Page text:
paging write and release callback after paging write. right?

Pre and post simply meant before the lower layer has given an opportunity to
handle this callback; and after the lower layer has handled it.(The call can
be completed as well; in which case MM will not involve the lower layer)

Just to clear this up based on an offline conversation with Aditya…

The pattern you will see is obviously:

* PreAcquireForModifiedPageWriter
* PostAcquireForModifiedPageWriter



* PreReleaseForModifiedPageWriter
* PostReleaseForModifiedPageWriter

Confusion added here was mine for applying pre/post terminology to the
ordering of the callbacks relative to the I/O.

-scott


Scott Noone
Consulting Associate and Chief System Problem Analyst
OSR Open Systems Resources, Inc.
http://www.osronline.com

On 11/10/2011 06:02 AM, Scott Noone wrote:

“Maxim S. Shatskih” wrote in message news:xxxxx@ntfsd…
> According to the real implementation - lack of coherency only occurs
> with noncached reads/writes racing with memory-mapped file stuff.

Hence the addition of CcCoherencyFlushAndPurgeCache, which will try to
push the dirty bits from user mapped views into the PFNs before
flushing. However, not all FSDs call it (FAT doesn’t, for example), so
there’s still no real general guarantee that I’m aware of.

Key word is “try.” There are still no guarantees even when this
function is called, because pages may be locked that prevent the purge
from succeeding.

  • M

I have a related question. I am trying to do something similar to what Matthew (who started this thread) is trying to accomplish. I have found that if I call FltFlushBuffers() in the pre-processing callback for IRP_MJ_CLEANUP, all the dirty pages of a file mapping that are in memory at that time will be flushed and that this is a synchronous operation. I realize that the file mapping can still be modified but, when the IRP_MJ_CLOSE and ContextCleanup callbacks are invoked for that file object, is it then certain that all changes to the file mapping have been written to the disk?
Thanks,
David

>I have found that if I call FltFlushBuffers() in the pre-processing

callback for IRP_MJ_CLEANUP, all the dirty pages of a file mapping that are
in memory at >that time will be flushed and that this is a synchronous
operation.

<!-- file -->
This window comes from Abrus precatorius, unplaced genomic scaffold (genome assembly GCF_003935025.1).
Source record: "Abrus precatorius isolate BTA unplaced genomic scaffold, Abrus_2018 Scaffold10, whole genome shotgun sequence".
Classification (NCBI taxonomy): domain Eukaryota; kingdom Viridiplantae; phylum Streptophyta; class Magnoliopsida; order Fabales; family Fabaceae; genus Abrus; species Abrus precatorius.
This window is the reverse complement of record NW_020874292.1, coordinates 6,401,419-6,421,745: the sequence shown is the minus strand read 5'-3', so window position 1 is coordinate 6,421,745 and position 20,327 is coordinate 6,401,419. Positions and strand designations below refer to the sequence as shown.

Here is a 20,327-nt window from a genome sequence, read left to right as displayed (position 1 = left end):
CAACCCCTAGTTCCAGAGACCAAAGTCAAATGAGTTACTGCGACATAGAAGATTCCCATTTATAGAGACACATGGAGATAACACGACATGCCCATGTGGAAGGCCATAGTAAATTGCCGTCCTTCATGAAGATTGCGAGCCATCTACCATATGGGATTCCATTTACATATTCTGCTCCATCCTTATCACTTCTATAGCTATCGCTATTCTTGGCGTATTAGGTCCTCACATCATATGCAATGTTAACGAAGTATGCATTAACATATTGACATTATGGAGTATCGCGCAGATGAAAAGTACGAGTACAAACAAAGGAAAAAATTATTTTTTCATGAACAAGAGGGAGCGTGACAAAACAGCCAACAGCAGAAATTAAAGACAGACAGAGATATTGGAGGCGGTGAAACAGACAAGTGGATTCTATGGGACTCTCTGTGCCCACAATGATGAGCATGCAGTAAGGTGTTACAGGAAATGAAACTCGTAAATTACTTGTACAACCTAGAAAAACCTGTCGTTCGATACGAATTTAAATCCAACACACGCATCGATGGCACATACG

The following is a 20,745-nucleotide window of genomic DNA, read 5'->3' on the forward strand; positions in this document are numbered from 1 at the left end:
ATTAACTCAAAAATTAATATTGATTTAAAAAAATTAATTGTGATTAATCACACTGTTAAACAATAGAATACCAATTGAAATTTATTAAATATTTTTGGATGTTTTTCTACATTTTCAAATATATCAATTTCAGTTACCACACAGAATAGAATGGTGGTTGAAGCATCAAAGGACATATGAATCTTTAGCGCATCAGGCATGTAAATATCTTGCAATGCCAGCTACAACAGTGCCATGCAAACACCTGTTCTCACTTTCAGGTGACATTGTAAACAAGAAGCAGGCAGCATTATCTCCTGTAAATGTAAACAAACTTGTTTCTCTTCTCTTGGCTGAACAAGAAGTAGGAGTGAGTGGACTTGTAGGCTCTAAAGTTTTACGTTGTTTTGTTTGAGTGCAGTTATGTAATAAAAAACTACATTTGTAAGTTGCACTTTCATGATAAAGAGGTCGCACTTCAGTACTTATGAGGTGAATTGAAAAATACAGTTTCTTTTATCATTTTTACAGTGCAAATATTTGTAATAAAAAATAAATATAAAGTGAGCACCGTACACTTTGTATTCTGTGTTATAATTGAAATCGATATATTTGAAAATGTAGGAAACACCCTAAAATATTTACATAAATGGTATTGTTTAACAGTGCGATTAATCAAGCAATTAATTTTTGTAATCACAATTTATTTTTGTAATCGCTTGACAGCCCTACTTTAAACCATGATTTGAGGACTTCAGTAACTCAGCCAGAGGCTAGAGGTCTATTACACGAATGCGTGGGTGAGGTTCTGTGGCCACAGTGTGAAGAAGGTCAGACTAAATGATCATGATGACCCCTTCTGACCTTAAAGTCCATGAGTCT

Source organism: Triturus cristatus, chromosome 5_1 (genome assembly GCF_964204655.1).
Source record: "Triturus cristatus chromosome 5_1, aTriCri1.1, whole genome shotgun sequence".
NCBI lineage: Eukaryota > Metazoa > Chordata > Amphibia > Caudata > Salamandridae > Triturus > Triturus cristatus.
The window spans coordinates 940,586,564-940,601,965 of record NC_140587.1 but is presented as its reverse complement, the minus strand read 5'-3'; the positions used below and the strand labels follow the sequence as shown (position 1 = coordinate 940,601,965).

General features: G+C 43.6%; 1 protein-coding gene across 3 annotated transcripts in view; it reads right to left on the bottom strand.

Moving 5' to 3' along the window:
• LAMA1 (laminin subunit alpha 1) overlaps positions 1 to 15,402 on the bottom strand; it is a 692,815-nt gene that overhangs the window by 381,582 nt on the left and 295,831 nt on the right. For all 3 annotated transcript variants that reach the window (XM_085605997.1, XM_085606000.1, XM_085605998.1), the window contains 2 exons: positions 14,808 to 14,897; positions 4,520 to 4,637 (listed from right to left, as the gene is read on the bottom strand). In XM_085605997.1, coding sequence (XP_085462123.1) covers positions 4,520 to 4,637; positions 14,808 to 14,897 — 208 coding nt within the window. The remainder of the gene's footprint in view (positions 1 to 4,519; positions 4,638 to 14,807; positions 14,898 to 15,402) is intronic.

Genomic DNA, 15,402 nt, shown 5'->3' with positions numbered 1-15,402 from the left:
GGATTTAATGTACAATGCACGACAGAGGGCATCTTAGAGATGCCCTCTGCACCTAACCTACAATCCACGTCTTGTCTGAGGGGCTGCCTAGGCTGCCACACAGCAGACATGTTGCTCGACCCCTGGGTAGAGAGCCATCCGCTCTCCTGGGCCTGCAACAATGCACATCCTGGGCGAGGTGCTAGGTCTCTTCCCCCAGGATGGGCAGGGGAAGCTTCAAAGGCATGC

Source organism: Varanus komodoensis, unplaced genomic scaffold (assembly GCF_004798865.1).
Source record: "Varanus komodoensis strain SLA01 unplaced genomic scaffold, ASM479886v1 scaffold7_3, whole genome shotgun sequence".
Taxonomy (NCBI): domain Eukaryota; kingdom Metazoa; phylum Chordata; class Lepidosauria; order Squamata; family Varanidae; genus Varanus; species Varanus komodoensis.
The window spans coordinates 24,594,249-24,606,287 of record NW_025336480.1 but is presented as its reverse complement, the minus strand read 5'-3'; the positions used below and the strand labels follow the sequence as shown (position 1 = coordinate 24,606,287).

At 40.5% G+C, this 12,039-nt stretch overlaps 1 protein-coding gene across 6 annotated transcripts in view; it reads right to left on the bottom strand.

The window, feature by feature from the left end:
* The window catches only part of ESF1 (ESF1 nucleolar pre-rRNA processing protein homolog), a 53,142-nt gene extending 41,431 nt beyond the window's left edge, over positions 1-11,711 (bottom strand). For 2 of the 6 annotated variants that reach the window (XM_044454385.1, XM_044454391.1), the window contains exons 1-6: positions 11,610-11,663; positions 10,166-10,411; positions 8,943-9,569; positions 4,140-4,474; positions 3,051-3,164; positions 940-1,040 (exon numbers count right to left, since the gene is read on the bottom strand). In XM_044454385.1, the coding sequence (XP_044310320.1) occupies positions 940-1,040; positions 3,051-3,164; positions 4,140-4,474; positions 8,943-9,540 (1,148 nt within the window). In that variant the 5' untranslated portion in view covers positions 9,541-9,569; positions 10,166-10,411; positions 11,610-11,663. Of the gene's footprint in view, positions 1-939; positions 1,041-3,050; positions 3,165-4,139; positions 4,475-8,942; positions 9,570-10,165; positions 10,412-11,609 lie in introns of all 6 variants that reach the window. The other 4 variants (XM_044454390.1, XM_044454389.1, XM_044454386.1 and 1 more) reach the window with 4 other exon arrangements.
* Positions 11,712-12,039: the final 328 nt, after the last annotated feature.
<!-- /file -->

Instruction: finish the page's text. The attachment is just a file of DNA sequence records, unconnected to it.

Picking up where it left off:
What is the advantage of this over waiting for the data to be written out by
the mapped page writer? Also, this does not work if the pattern the
application uses is:

OpenFile()
MapFile()
CloseFile()
**Dirty mapping**

Which is quite common.

I realize that the file mapping can still be modified but, when the
IRP_MJ_CLOSE and ContextCleanup callbacks are invoked for that file object,
is it then >certain that all changes to the file mapping have been written
to the disk?

You can’t be sure that there won’t be any more changes via memory mapping
until the section goes away. For example, nothing prevents me from using two
different file objects to create writable data mappings to the file (i.e.
performing my steps above twice). The first file object will create and back
the data section and the second one will simply reference the existing data
section, so just because you see a close to *a* file object used for memory
mapping doesn’t mean there isn’t still a section out there (*).

Given that, as a filter it’s not really your business to know when the
section is deleted. You don’t have access to the necessary state to be able
to make that determination and the FS/Mm don’t provide you any way to get
that information. However, what you *do* know is when the last reference to
the stream (or file) goes away, by registering your StreamContext (or
FileContext) cleanup callback. When this is called you know that there are
no user or kernel references to the stream/file (including section
references) and therefore there won’t be any outstanding modifications.

Your other choice here is a layered FS, which is a LOT more work but might
provide more flexibility in the implementation. Depending on your
requirements though this might be the equivalent of using a shotgun as a fly
swatter :slight_smile:

-scott

*Note that it’s also possible for a file system to change the file object
that backs the section (see FsRtlChangeBackingFileObject), so, while
tempting, it’s dangerous to just say, “the section will be deleted after the
first file object goes away.” You also have a potential race in determining
what, “first” means, especially if you have filters beneath you (which can
muddy the waters even further here anyway).


Scott Noone
Consulting Associate and Chief System Problem Analyst